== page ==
9

This assumes that SG stars have not been lost during the PS’s evolution. If, on the other hand, 70% of SG stars have been expelled from the PS, as suggested by D’Ercole et al. (2008), NGC 2808’s minimum MI values are increased, leading to masses between 1.3 and 2.0  ×  109   M.

10

Here too we have assumed that SG stars have not been lost during the PS’s evolution. If 70% of SG stars have been expelled from the PS (D’Ercole et al. 2008), ω Cen’s MI value is increased to 7.4  ×  109   M, leading to overestimates of MI by factors in the range between  ≈ 13 and 57 with respect to the aforementioned N-body studies.

Acknowledgments

We warmly thank Allen V. Sweigart for many helpful comments and discussions throughout the course of this project. Useful discussions with Alvio Renzini, Santi Cassisi, Alejandro Clocchiatti, Andreas Reisenegger, and Manuela Zoccali are gratefully acknowledged. We are also grateful to the anonymous referee, whose comments and suggestions have helped improve the presentation of our results. Support for A.A.R.V. and M.C. is provided by the Ministry for the Economy, Development, and Tourism’s Programa Inicativa Científica Milenio through grant P07-021-F, awarded to The Milky Way Millennium Nucleus; by Proyecto Basal PFB-06/2007; by FONDAP Centro de Astrofísica 15010003; and by Proyecto FONDECYT Regular #1110326. A.A.R.V. acknowledges additional support from Proyecto ALMA-Conicyt 31090002, MECESUP2, and SOCHIAS.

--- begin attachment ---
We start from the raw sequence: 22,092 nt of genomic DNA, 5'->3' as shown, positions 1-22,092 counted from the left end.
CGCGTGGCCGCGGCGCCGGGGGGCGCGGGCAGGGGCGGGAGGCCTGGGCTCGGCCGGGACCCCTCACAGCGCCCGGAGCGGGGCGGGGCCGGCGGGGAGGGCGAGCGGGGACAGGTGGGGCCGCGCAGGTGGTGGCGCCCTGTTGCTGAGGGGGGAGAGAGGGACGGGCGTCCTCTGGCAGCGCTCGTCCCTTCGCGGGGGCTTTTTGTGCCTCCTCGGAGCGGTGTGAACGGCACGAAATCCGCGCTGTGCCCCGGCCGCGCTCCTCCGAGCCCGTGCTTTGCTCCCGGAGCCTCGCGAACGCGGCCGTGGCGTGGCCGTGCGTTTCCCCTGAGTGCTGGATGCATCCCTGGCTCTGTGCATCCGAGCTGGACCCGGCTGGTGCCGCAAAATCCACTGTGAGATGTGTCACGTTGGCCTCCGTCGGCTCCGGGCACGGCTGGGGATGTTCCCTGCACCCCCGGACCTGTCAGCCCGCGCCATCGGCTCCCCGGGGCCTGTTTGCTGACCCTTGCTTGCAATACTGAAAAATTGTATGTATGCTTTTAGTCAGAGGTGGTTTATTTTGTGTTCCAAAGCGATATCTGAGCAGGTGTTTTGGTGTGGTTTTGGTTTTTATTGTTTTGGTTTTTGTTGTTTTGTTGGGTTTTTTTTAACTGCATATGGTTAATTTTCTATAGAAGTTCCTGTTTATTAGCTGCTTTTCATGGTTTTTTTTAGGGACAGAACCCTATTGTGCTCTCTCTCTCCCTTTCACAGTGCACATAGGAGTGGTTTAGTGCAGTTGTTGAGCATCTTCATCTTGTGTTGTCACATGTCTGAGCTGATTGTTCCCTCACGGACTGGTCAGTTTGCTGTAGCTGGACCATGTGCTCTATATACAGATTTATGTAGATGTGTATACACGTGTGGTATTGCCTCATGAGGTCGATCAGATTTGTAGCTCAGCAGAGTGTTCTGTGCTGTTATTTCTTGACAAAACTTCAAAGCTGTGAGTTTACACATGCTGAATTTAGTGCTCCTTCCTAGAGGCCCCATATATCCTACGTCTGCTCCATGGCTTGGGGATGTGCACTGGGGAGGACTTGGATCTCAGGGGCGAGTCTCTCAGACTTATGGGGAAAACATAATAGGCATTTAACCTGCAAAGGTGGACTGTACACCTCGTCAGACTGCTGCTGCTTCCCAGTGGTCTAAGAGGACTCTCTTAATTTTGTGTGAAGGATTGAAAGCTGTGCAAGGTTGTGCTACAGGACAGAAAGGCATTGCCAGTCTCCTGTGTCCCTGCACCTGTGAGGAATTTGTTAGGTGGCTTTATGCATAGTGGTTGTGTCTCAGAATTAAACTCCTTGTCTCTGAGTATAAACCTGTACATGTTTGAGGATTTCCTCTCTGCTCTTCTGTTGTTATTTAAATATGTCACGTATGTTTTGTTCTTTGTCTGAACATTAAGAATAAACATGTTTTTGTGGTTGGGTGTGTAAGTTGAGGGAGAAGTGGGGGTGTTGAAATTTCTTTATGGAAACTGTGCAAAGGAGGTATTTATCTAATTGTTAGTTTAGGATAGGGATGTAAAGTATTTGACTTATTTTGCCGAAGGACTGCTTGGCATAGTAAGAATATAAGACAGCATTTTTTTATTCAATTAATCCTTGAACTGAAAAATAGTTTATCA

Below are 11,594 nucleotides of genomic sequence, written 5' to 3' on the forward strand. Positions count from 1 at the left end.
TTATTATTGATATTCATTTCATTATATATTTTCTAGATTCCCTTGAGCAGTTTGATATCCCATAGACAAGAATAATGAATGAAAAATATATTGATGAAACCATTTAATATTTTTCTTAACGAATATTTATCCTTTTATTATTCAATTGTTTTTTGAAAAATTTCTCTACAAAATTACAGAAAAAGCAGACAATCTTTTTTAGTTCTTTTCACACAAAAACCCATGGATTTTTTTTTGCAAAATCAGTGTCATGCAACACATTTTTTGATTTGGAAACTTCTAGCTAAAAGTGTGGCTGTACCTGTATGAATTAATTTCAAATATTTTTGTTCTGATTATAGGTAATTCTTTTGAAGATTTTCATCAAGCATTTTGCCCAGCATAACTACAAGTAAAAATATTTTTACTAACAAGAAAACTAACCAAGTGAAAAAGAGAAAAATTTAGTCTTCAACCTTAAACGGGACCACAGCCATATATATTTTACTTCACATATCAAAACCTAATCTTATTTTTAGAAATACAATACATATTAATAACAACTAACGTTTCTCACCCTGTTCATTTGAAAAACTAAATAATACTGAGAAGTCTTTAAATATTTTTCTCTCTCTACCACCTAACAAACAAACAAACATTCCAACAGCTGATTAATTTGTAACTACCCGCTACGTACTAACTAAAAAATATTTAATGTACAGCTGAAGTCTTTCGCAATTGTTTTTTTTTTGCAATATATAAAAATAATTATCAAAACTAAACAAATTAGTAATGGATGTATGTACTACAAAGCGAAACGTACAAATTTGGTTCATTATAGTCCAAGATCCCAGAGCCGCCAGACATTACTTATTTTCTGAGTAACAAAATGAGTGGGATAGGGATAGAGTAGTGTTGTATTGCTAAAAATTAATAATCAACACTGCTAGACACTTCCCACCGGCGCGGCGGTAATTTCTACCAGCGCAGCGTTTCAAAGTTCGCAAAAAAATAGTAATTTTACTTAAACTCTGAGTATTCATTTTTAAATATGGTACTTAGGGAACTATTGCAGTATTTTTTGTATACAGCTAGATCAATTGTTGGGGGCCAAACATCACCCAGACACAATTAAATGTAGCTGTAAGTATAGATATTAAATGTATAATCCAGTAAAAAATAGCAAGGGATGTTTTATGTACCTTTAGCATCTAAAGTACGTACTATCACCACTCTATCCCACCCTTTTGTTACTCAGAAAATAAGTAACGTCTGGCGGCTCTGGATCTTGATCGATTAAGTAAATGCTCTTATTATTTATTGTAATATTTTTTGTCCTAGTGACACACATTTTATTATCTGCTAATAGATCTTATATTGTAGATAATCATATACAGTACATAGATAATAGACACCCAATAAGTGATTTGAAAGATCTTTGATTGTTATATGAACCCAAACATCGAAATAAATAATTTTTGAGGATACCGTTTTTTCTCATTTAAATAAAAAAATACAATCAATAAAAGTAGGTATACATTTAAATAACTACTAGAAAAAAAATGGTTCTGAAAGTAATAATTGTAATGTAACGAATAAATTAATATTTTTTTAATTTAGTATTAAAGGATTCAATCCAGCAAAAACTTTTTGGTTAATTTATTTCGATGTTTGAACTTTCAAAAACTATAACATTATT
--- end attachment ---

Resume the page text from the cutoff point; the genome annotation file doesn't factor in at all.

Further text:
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All Figures

thumbnail Fig. 1